We've improved the productivity of our dairy farmers, including a modernisation plan through the research and development corporations. And that's not all. We're progressing the review of the EPBC Act, and this is in addition to the Craik reforms. We've had $3 million of grants to support farmer groups to set up farm cooperatives and other collective business models so that they can address some of the structural issues within the dairy industry to gain more market power against the processors and the retailers.
To help farmers get the best price for their milk, our government has taken the following actions. At the election we announced a suite of measures: $8.1 million in additional funding to the ACCC's agriculture unit and a dairy specialist. That is already proving returns, as the ACCC result for Norco against Coles has seen today. The Nationals were key in delivering the effects test to limit the use of market power by big business and strengthen protections against anticompetitive behaviour. We've backed the development of cooperatives and mutuals. We're creating more opportunities to sell dairy products at premium prices by actively supporting our dairy farmers to get the most of our free trade agreements, by working to reduce or remove barriers to trade to establish new technical market access. This is in addition to fighting for Australian dairy through the negotiations of the geographical indicators that are part of the EU free trade agreement negotiations. The gains from trade are clear. Under the TPP-11, cheese tariffs with Japan, covering almost $100 million of trade, will be eliminated. That is great news for Australian dairy farmers. Under the FTA with China, tariffs on all dairy products will be abolished by 2026. Our government also recognises the increasing significance of non-tariff measures for Australian agricultural industries, including dairy, and the impact that they have on restricting market opportunities, imposing unreasonable additional costs on export.
But, most importantly, our government is working to deliver the mandatory dairy code of conduct for industry, due to be in operation by 1 January 2020, to help protect farmers against egregious conduct from processors, to improve transparency in the industry and to set enforceable minimum standards of conduct for business practices between farmers and processors. Today I am pleased to announce to the chamber that we have received broad support from industry right across the country, across all states—Queensland, Western Australia, South Australia, Tasmania, Victoria and New South Wales. The dairy industry is supporting our efforts to deliver a mandatory code. The code will cover seven of the eight recommendations made by the ACCC in its 2018 dairy inquiry. Recommendation 6 is covered by our election commitment of half a million dollars to Dairy Australia to provide financial and legal advice to farmers so that they can properly consider the implications of their contracts with processors. This means that by 1 January 2020 all of the ACCC recommendations will have been delivered—just over six months since being returned to government.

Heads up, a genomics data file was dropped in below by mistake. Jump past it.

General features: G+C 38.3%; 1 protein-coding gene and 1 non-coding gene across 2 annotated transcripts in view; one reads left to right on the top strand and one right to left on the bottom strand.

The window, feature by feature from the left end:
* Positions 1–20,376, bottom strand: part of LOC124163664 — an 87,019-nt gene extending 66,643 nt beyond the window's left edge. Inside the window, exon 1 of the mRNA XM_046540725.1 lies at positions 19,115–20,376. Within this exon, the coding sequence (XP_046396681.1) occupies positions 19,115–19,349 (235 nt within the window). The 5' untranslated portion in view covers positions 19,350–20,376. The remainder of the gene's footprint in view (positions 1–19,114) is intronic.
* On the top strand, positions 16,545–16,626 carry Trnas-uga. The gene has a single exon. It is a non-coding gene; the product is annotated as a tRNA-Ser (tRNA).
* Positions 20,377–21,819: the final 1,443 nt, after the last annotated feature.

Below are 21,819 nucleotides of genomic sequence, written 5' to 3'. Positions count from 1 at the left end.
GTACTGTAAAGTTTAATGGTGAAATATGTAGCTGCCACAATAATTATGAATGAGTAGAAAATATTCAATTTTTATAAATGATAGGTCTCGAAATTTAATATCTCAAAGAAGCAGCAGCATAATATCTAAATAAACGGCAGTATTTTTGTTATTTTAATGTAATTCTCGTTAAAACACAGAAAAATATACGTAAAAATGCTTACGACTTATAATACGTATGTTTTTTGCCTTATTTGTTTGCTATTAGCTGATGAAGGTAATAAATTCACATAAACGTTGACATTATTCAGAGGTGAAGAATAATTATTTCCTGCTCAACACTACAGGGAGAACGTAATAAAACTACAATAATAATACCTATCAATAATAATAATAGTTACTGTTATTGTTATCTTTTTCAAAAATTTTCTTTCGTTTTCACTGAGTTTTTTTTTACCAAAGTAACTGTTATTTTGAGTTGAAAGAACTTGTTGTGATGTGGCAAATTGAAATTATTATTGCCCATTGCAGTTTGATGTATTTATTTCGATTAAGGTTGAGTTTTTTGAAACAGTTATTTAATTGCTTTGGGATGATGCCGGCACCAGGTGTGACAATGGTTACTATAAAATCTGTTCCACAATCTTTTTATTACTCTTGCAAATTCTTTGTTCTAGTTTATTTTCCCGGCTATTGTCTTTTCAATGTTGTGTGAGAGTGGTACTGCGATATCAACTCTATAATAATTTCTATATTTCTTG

Finally, I want to make this point in relation to alternative proposals that are being suggested in this chamber, notably the push for a floor price. Those proposing floor prices don't support the government pursuing free trade agreements with new markets. They don't support dairy exports that help the industry to grow. We support and we've demonstrated that we want Australian dairy farmers to get paid a fair farmgate price, but we do not support a floor price. In the last 10 years there have been 10 reviews into the dairy industry. These reviews examined the key issues around pricing, cost, performance, contracts and supply chain, but not one of those 10 reviews in a decade of examination supported the introduction of a floor price. Any floor price ignores the basic principles of economics, supply and demand; and does nothing to fix the underlying issues, like the high input costs for fodder, water and electricity; and the difficulty farmers have in negotiating a fair price for the milk that they produce with the processors. A floor price would create damaging distortions across the dairy regions; incentivise the purchase of milk from southern states, where production costs are historically lower; significantly impact other states, like Queensland, New South Wales and WA; and mean that imported dairy products, such as cheese and milk powder, would become cheaper in comparison.
Raising the price of milk paid to dairy farmers would reduce our competitiveness as an exporter, and the floor price is also likely to reduce the profitability of dairy farmers by increasing competition for inputs such as feed and water. Importantly, history shows that price regulation doesn't work. If you want a great example, look at the wool industry when it comes to floor prices. I'm pleased that, in combination with my colleagues, we're taking up the fight for Australian dairy farmers to the supermarkets. I'm proud of our work as a government. We're going to deliver our ongoing plan to support our dairy farmers. I believe, my team believes and our government believes that the dairy farmers in this country have a very bright future, and we are doing everything we can to support that end.